[Servercert-wg] Ballot SC31 - Browser Alignment
sleevi at google.com
Thu Jul 2 12:39:15 MST 2020
On Thu, Jul 2, 2020 at 3:21 PM Dimitris Zacharopoulos (HARICA) <
dzacharo at harica.gr> wrote:
> This is the Forum's added value and how this Forum works, without
>> preventing any Root Program setting its own rules and policies
>> independently, outside the Forum. These are the rules we all accepted.
> This is, frankly, a deeply troubling statement. I cannot help but suggest
> it borderlines dishonest, in that the very proposal that started this
> thread, and which was being discussed, was exactly such a prohibition, as
> you can clearly read in
> I can't connect this with the prohibition you claim. Entrust made a
> statement about their desire not to see requirements included in SC31
> unless they are agreed in all Browser Root Programs, and then made a
> special reference to the 398 days validity period which did not pass in
> SC22. They even made a reference to Certificate Subscribers which was
> missing from most of these discussions. Overall, I didn't find a statement
> that discourages or prevents Root Programs from setting policy
> independently of the SCWG.
> It is quite possible I overlooked something, so apologies in advance.
> Bottom line is that Browsers remain independent to make independent policy
> decisions via their Root Programs, this is reality and I think everyone
> excepts that. If these policies need to go into the BRs or other
> Guidelines, then they need to get consensus from both Voting Member
Everyone doesn't accept that, which is exactly why this thread is so
Consider these unambiguous statements about the primality of the Forum, in
the linked message:
First, there is this statement that everything should begin in the Forum.
This might seem like a "start work" in the Forum, but the second half of
that makes it clear that the express goal is that there is "no need for
later alignment" - i.e. because they are perfectly aligned.
> Over the years, some browsers have modified their root program rules in
ways that affects the ecosystem. We believe root program changes should
work their way through the forum first so there is no need for later
alignment of these rule changes with the BRs.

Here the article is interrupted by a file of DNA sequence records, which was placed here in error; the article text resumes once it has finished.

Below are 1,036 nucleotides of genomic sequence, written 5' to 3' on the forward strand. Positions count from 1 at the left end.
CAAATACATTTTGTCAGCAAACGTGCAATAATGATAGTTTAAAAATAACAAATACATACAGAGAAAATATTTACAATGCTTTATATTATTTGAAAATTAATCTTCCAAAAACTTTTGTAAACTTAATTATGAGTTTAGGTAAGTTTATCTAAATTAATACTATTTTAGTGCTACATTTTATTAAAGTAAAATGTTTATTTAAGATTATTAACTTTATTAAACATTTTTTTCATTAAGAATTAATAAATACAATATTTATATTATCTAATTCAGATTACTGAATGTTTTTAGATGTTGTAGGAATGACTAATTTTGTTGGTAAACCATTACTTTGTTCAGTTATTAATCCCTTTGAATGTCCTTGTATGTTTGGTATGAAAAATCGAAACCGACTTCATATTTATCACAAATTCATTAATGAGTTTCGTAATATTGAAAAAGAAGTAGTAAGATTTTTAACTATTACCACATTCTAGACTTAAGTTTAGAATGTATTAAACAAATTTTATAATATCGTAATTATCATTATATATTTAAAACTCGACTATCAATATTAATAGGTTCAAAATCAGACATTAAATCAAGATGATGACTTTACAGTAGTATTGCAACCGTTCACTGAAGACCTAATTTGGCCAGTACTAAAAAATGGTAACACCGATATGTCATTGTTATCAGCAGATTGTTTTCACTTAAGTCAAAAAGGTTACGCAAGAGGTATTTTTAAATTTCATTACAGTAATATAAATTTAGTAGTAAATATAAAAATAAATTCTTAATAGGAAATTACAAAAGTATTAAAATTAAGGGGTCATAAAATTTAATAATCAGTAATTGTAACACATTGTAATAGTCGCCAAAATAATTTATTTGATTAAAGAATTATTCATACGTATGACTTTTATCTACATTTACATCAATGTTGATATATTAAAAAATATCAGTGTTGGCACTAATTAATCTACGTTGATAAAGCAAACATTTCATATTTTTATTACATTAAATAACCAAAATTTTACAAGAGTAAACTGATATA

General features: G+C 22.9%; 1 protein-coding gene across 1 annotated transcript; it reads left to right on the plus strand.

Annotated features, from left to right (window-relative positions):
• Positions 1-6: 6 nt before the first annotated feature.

Followed by this statement
> In our opinion, browsers should not ignore the results of an unsuccessful
ballot in the Forum, **add the rejected provision to their root programs
anyway**, and then ask the Forum members to reverse their prior votes and
add the rejected provision to the Forum’s best practices documents. This
would be setting a very bad precedent for collective decision-making for
You might be wishing to interpret that as aligned with the seeming spirit
of Doug's message: that anything that the Forum votes against should not
(ever) be introduced again into the Forum. But that's not the (emphasis
added) statement. The objection, which is not new in this thread and has
been raised before, is very much that
1) The Forum should be consulted first
2) If the Forum rejects something, it should not be added to Root Programs
You can't reach another conclusion with those statements, because if you
take the view that there is no need for later alignment, you have to take
the view that it is because they remain aligned. And if Root Programs both
introduce in the Forum first, and cannot reintroduce what Browsers have
added to their Root Programs, then they fundamentally can't add to their
Root Programs, because that would cause them to be unaligned with the
Forum. This is the essence of the "collective decision-making" appeal being
made, which fundamentally cannot exist if Browsers continue to make
independent changes to the BRs.
This isn't ambiguous, because it's also not a new statement from the right
honorable representatives of Entrust, especially around this topic.
Discussions about "ignoring" the Forum highlight the primacy of the Forum
as the deliberative body, but it's not that, and it's never been that.
Again, the only reason that Google accepts, say, a WebTrust for SSL BRs
audit or an ETSI x19 4xx audit, is because we believe that such audits, for
the time being, provide sufficient assurance that our security needs are
met by the CA. It is not because we're members of the Forum and that is
what the BRs say to accept, but because such audits are seen as a way of
making it easier for us to evaluate a CA against our requirements. As
noted, The ETSI ESI audits are considerably failing in that deliverable,
and as shared at our recent F2F, have gotten to the point where we are
contemplating no longer accepting such audits because the level of
assurance they provide is so limited. The WebTrust audits, while useful,
have seen considerable room for improvement, and which the WebTrust TF
recently shared in
show a substantial expansion of what and how things are audited.
I don't at all dismiss the need for consensus, as currently defined by our
Charter, in order for something to be adopted. But that doesn't change the
reality that the failure to adopt a requirement we view as necessary and do
require only serves to undermine the value provided, as just described. The
value lost is so signfiicant, precisely because of how fundamental this
debate is, that it may eliminate any of the perceived value from the BRs,
compared to the alternatives outlined in
And if the BRs lose their value, so does the Forum, who for us the only
value is two-fold: as a shepherd for the BRs, which we presently value, and
as a mailing list to solicit feedback. And we can run a mailing list
ourselves, if needed.
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